Redwood City officials say they "owe” it to residents to evaluate the county’s primary waste collection agency to see if it is being as efficient as possible while its members make hard decisions about rate hikes year after year.
Councilwoman Rosanne Foust, who chairs the city’s utilities commission seeking a blue ribbon task force on the South Bay Waste Management Authority, said at Monday night’s council meeting she was also troubled by the handling of an ex-employee’s retaliation claim against the executive director after her job was cut.
"I’m not going to sugarcoat this,” Foust said in a video of the meeting, "When the governing body chooses not to put the executive director on leave while the issue is being looked at ... it just said to us, you know what? It’s time to take a look at the whole governance structure.”
Whether an external review of the SBWMA happens remains to be seen. The City Council unanimously agreed to send letters to each member agency inviting them to name a representative for a task force by February. Each member must now decide for itself whether to participate.
The SBWMA, also known as RethinkWaste, formed in 1982 and its members include Atherton, Belmont, Burlingame, East Palo Alto, Foster City, Hillsborough, Menlo Park, Redwood City, San Carlos, San Mateo, San Mateo County and the West Bay Sanitary District. It owns the Shoreway Environmental Center in San Carlos and is led by an executive director who reports to a board of directors comprised of city staff from the various cities.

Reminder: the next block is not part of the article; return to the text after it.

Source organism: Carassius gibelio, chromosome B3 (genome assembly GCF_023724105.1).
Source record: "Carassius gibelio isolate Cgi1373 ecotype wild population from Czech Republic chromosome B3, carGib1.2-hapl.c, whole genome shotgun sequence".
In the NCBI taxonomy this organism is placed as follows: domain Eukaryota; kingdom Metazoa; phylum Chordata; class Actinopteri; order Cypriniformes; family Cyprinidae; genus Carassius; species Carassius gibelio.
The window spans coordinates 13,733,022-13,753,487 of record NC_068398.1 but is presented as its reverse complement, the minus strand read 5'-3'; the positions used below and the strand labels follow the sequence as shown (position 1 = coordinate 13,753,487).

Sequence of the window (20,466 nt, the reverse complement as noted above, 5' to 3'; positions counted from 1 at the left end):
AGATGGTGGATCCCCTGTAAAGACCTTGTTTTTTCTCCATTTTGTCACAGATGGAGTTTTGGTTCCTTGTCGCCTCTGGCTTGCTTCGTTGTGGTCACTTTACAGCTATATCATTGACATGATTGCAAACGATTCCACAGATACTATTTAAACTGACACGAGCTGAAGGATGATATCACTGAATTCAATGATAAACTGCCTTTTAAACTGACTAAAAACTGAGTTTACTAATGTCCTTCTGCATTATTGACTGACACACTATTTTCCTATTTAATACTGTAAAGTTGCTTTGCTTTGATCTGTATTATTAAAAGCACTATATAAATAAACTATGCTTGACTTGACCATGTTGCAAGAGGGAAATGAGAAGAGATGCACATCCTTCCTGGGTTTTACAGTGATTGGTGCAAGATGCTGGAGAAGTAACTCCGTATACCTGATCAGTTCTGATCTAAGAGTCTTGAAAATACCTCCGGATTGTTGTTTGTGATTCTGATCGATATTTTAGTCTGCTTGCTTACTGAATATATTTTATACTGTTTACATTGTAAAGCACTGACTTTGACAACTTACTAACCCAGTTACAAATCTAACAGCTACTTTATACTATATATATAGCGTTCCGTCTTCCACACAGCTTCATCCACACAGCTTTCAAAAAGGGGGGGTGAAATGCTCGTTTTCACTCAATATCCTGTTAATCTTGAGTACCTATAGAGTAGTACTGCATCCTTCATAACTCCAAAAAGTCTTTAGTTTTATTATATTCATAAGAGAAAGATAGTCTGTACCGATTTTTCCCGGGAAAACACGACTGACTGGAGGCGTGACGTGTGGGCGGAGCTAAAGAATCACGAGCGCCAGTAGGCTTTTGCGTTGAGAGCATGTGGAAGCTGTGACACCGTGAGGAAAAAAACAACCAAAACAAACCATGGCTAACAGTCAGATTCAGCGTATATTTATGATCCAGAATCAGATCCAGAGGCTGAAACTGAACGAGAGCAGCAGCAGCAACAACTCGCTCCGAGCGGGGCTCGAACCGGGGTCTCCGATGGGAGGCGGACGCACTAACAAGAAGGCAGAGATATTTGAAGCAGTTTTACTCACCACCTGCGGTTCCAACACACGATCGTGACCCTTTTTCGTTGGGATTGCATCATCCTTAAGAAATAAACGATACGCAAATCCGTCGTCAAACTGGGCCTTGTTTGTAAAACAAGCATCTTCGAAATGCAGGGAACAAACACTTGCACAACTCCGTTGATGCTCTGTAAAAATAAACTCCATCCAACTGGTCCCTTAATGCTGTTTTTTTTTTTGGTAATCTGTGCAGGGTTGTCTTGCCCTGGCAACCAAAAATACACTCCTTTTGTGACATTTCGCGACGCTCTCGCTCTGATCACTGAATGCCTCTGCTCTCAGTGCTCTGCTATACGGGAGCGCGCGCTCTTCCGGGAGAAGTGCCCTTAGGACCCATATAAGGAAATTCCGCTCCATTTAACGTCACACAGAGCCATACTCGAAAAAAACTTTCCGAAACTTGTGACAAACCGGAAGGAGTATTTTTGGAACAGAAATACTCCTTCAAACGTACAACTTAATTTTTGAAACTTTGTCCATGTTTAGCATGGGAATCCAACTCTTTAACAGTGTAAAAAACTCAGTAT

The SBWMA’s budget for fiscal year 2012 included more than $40 million in revenue and operating expenses of $36.5 million. The program budget of $3.5 million includes the cost of 7.8 employees along with other administrative, recycling diversion program and contract compliance expenses.
For several years, the idea of changing the board to elected officials rather than appointed staff has arisen but never been acted upon. The possibility may be something considered by the task force but isn’t necessarily the goal, said Redwood City Manager Bob Bell.
Within the last year, the SBWMA board told its members to alert it if they were interested in a possible change which sparked the city’s action, Bell said.
Any amendment requires a supermajority of at least eight member agencies to be on board.
However, Bell and the councilmembers said having the board review itself for possible change or dissolution was "awkward” which is why they prefer the task force process.
Foust said the idea was not to point fingers at the agency’s service but assess if it can more efficiently use funds.
"We are not questioning whether the job being done is a good job or not but is there a redundancy,” Foust said.
Foust and other members of the committee like councilmen John Seybert and Jeff Ira said they owe it to the community to keep the joint powers authority in line as they ask residents to continually accept rate increases.
Michelle Durand can be reached by email: email@example.com or by phone: (650) 344-5200 ext. 102.